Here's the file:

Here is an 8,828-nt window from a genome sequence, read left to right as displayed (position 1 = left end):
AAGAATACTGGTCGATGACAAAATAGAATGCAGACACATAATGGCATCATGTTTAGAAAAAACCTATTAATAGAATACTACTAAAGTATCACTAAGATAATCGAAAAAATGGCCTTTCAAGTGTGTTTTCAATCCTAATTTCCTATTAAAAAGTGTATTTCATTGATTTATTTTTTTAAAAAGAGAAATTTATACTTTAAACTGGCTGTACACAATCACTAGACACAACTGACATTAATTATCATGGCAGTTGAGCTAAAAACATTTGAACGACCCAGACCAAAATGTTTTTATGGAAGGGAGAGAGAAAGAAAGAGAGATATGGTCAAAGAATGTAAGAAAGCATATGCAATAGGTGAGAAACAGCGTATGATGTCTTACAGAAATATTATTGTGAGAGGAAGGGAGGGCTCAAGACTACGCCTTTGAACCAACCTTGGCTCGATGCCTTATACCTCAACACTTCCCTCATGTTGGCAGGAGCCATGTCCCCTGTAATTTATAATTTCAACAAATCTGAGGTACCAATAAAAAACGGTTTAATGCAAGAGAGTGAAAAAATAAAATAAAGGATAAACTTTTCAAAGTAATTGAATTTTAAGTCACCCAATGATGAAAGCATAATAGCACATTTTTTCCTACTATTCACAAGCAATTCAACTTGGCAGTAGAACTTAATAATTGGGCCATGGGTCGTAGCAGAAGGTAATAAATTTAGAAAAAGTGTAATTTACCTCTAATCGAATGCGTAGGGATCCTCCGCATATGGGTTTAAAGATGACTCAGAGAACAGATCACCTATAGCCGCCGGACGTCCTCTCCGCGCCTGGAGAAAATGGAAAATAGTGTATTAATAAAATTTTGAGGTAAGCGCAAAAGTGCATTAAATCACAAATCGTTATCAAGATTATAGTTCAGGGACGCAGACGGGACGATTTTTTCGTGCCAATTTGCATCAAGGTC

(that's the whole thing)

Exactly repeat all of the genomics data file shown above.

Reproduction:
Here is an 8,828-nt window from a genome sequence, read left to right as displayed (position 1 = left end):
AAGAATACTGGTCGATGACAAAATAGAATGCAGACACATAATGGCATCATGTTTAGAAAAAACCTATTAATAGAATACTACTAAAGTATCACTAAGATAATCGAAAAAATGGCCTTTCAAGTGTGTTTTCAATCCTAATTTCCTATTAAAAAGTGTATTTCATTGATTTATTTTTTTAAAAAGAGAAATTTATACTTTAAACTGGCTGTACACAATCACTAGACACAACTGACATTAATTATCATGGCAGTTGAGCTAAAAACATTTGAACGACCCAGACCAAAATGTTTTTATGGAAGGGAGAGAGAAAGAAAGAGAGATATGGTCAAAGAATGTAAGAAAGCATATGCAATAGGTGAGAAACAGCGTATGATGTCTTACAGAAATATTATTGTGAGAGGAAGGGAGGGCTCAAGACTACGCCTTTGAACCAACCTTGGCTCGATGCCTTATACCTCAACACTTCCCTCATGTTGGCAGGAGCCATGTCCCCTGTAATTTATAATTTCAACAAATCTGAGGTACCAATAAAAAACGGTTTAATGCAAGAGAGTGAAAAAATAAAATAAAGGATAAACTTTTCAAAGTAATTGAATTTTAAGTCACCCAATGATGAAAGCATAATAGCACATTTTTTCCTACTATTCACAAGCAATTCAACTTGGCAGTAGAACTTAATAATTGGGCCATGGGTCGTAGCAGAAGGTAATAAATTTAGAAAAAGTGTAATTTACCTCTAATCGAATGCGTAGGGATCCTCCGCATATGGGTTTAAAGATGACTCAGAGAACAGATCACCTATAGCCGCCGGACGTCCTCTCCGCGCCTGGAGAAAATGGAAAATAGTGTATTAATAAAATTTTGAGGTAAGCGCAAAAGTGCATTAAATCACAAATCGTTATCAAGATTATAGTTCAGGGACGCAGACGGGACGATTTTTTCGTGCCAATTTGCATCAAGGTC